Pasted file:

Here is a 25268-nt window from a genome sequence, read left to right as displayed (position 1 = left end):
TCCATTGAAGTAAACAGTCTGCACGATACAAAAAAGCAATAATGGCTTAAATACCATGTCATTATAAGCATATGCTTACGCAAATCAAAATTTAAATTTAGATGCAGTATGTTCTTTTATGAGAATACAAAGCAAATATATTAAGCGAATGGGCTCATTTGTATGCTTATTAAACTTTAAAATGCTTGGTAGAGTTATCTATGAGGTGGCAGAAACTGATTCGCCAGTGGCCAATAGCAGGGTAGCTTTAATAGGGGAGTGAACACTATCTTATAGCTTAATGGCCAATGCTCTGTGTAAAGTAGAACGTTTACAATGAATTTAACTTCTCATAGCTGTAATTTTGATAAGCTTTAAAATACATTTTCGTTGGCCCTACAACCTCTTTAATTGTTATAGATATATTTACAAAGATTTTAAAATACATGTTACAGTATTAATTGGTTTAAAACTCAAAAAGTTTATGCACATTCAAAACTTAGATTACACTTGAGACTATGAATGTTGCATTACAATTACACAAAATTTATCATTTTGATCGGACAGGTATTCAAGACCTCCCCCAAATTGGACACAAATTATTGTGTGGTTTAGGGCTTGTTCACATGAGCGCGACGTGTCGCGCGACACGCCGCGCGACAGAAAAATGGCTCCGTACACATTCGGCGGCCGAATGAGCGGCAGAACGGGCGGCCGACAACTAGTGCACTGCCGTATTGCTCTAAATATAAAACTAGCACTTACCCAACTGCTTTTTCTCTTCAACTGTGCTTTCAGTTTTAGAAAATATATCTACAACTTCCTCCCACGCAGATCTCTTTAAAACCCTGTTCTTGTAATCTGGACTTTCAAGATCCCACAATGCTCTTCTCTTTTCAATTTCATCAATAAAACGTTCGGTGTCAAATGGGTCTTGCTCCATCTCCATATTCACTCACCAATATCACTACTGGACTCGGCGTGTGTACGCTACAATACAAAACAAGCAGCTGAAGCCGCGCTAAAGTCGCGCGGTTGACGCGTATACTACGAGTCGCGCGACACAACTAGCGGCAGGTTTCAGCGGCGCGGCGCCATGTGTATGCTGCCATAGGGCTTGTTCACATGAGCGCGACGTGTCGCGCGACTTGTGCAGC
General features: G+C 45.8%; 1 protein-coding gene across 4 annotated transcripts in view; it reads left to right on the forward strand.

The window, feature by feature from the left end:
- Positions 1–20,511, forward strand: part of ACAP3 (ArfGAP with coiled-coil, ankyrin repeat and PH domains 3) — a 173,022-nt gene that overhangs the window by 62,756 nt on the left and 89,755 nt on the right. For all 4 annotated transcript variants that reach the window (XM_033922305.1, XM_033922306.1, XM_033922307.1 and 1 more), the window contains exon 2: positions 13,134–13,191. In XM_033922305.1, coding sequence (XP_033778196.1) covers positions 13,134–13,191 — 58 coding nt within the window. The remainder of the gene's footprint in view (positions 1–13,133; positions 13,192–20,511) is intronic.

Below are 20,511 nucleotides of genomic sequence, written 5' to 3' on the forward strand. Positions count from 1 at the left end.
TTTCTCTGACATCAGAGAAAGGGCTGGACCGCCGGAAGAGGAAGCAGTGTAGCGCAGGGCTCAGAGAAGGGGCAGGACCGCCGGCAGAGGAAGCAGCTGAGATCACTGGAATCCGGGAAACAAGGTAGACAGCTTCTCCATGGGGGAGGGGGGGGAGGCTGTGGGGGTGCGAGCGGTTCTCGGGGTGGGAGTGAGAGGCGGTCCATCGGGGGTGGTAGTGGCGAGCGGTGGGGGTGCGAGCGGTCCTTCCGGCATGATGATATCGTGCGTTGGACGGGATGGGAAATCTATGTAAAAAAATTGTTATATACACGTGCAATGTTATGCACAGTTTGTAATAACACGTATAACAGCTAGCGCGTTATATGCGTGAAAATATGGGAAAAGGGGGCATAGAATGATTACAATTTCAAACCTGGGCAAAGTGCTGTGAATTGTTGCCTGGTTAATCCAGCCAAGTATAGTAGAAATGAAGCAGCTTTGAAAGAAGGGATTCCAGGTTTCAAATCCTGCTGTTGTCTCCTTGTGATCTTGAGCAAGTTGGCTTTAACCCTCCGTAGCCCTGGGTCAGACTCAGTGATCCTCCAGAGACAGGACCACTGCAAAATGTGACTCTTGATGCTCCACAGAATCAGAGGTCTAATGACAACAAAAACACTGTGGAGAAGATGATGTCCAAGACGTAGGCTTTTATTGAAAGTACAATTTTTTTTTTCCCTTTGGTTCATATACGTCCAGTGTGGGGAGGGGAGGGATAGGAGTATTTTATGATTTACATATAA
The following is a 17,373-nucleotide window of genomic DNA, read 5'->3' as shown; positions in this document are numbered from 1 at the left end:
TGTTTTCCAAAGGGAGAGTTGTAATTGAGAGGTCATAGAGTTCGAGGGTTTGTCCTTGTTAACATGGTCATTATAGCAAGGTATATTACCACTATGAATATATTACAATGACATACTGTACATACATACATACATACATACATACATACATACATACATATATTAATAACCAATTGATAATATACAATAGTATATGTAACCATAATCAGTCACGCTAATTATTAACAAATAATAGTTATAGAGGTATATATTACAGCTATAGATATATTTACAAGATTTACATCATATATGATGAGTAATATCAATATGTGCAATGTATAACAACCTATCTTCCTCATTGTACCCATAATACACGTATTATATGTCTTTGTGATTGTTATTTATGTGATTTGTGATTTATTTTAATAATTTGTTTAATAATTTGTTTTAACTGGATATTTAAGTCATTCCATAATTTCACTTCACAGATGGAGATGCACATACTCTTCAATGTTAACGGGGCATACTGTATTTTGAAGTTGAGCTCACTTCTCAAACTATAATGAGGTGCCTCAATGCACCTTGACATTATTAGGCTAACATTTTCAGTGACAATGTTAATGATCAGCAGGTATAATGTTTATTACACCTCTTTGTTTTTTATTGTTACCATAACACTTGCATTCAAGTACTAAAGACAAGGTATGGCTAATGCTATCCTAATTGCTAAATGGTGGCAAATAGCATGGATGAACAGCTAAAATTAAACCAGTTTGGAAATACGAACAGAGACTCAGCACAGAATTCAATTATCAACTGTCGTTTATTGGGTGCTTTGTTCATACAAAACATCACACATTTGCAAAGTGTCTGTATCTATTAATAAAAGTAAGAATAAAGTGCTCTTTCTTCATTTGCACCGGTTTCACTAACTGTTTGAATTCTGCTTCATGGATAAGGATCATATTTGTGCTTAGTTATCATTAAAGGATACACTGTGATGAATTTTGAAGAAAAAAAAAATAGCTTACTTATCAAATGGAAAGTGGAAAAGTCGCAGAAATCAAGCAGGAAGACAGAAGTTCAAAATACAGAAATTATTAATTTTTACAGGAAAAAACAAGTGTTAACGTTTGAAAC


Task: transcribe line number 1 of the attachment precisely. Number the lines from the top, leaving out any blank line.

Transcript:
Here is a 25268-nt window from a genome sequence, read left to right as displayed (position 1 = left end):